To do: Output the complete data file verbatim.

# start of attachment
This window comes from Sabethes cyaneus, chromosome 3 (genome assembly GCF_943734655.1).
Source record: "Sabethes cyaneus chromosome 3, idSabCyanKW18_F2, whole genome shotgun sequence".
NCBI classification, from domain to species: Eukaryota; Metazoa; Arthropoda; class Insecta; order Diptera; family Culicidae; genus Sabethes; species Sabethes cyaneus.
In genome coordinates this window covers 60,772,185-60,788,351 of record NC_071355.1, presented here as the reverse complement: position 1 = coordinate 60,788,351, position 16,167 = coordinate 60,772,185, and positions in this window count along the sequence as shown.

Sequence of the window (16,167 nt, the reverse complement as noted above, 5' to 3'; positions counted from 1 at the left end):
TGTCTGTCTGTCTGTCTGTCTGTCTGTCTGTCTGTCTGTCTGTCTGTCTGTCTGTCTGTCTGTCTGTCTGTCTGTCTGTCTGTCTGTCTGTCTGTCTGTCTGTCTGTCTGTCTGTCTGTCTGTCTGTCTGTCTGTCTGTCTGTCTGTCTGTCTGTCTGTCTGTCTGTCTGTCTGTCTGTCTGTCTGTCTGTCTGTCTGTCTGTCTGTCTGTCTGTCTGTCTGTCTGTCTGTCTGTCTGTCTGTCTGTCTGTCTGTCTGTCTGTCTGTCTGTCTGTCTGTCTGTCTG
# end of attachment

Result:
This window comes from Sabethes cyaneus, chromosome 3 (genome assembly GCF_943734655.1).
Source record: "Sabethes cyaneus chromosome 3, idSabCyanKW18_F2, whole genome shotgun sequence".
NCBI classification, from domain to species: Eukaryota; Metazoa; Arthropoda; class Insecta; order Diptera; family Culicidae; genus Sabethes; species Sabethes cyaneus.
In genome coordinates this window covers 60,772,185-60,788,351 of record NC_071355.1, presented here as the reverse complement: position 1 = coordinate 60,788,351, position 16,167 = coordinate 60,772,185, and positions in this window count along the sequence as shown.

Sequence of the window (16,167 nt, the reverse complement as noted above, 5' to 3'; positions counted from 1 at the left end):
TGTCTGTCTGTCTGTCTGTCTGTCTGTCTGTCTGTCTGTCTGTCTGTCTGTCTGTCTGTCTGTCTGTCTGTCTGTCTGTCTGTCTGTCTGTCTGTCTGTCTGTCTGTCTGTCTGTCTGTCTGTCTGTCTGTCTGTCTGTCTGTCTGTCTGTCTGTCTGTCTGTCTGTCTGTCTGTCTGTCTGTCTGTCTGTCTGTCTGTCTGTCTGTCTGTCTGTCTGTCTGTCTGTCTGTCTGTCTGTCTGTCTGTCTGTCTGTCTGTCTGTCTGTCTGTCTGTCTGTCTGTCTG